Judge frees 2 ICE detainees: 'COVID-19 does not respect prison walls'
A federal judge in Michigan ordered the release Tuesday of two "medically vulnerable" immigrant detainees held at the Calhoun County jail, finding they faced a high risk of harm from COVID-19 due to underlying conditions.
"COVID-19 does not respect prison walls. The raging global pandemic outside of Calhoun County Correctional Facility and a confirmed case within the facility pose a serious risk to those inside," U.S. District Judge Judith E. Levy wrote.
Levy granted a preliminary injunction sought by the American Civil Liberties Union of Michigan ordering the immediate release of Qaid Alhalmi and Tomas Cardona Ramirez "for the duration of the COVID-19 state of emergency in Michigan or until further court order."
But Levy, who serves on the U.S. District Court for the Eastern District of Michigan, declined to order the release of two other detainees at Calhoun, Rodriguez Salabarria and Rosales Borboa, asking attorneys for further information about their health conditions.
U.S. Immigration & Customs Enforcement had confirmed 881 cases of COVID-19 among those in its custody nationwide as of Tuesday, and 42 cases among detention center employees.
An attorney for ICE on Monday notified the court of the first known case at the Calhoun facility, which is ICE's largest detention site in Michigan with approximately 130 immigrants detained there, according to the the American Civil Liberties Union, which represents the plaintiff detainees in the case.
"For plaintiffs, the emergence of COVID-19 at the Calhoun County Correctional Facility transforms a generalized yet substantial risk into a specific and immediate risk," Levy wrote, noting the rapid spread of the disease in other jails and prisons.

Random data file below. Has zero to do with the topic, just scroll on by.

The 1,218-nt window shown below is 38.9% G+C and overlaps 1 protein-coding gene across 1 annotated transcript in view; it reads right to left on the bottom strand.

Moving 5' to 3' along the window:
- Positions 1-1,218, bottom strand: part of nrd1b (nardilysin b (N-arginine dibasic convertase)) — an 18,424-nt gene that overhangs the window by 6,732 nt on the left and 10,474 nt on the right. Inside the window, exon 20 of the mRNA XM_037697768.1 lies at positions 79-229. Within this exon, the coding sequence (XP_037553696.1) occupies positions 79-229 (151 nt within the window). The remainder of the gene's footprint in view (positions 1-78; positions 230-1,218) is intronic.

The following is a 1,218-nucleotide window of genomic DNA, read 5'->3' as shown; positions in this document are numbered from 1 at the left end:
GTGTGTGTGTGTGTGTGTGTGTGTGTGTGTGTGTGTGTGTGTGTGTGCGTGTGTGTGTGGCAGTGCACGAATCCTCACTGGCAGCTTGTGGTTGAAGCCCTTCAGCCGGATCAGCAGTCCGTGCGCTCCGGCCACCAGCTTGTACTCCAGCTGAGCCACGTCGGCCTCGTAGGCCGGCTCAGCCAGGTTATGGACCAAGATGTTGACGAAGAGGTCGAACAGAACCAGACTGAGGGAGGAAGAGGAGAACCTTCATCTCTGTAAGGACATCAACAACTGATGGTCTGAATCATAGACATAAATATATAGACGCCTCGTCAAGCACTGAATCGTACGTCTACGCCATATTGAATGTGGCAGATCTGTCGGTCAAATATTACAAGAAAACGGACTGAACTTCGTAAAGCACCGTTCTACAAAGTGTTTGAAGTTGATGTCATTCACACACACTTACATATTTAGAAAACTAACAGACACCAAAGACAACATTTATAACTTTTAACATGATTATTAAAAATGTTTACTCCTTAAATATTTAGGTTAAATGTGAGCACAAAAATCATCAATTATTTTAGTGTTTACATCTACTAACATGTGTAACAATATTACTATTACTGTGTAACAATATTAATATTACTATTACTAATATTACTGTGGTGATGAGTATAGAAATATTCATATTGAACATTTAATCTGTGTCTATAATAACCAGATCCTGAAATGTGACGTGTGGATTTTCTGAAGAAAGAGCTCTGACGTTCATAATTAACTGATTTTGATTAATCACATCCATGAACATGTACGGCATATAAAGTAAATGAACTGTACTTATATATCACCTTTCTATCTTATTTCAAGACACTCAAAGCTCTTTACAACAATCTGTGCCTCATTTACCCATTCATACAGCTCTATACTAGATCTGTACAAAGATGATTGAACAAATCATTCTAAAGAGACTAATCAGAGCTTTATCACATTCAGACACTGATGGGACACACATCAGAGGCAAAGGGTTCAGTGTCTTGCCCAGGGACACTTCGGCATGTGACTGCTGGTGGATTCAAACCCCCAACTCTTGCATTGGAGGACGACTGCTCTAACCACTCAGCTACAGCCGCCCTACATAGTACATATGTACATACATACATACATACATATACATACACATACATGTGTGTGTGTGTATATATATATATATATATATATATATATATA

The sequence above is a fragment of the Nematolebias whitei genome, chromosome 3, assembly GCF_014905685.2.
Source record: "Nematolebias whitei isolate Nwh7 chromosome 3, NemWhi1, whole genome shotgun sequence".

"The number of COVID-19 cases in detention facilities nationwide further highlights the stark reality that communal confinement, even with the precautions defendants have employed, creates a significant risk of COVID-19 infection."
Levy said it was the seventh time her court has assessed the constitutionality of continued detention of medically vulnerable immigrant civil detainees at the Calhoun facility during the coronavirus pandemic.
In five prior opinions in the case, she held that although there was then no current COVID-19 outbreak at the Calhoun facility, the detainees nonetheless faced a high risk of infection from COVID-19 "in the coming weeks, months, and possibly years."
Alhami, a 54-year-old Yemeni citizen, was in custody since September and charged with overstaying his visa. He has Type-2 diabetes and takes medication daily and requires tests four times a day to monitor his insulin level.
Ramirez, 37, of Guatemala suffers from Type-1 diabetes, hypertension and hyperlipidemia, each of which requires daily medication, according to court records. He had been in the custody of ICE since January.
The ACLU had argued during a hearing by video conference last week that due to the health risk, all four medically vulnerable detainees should have been released to fight their immigration cases at home under quarantine.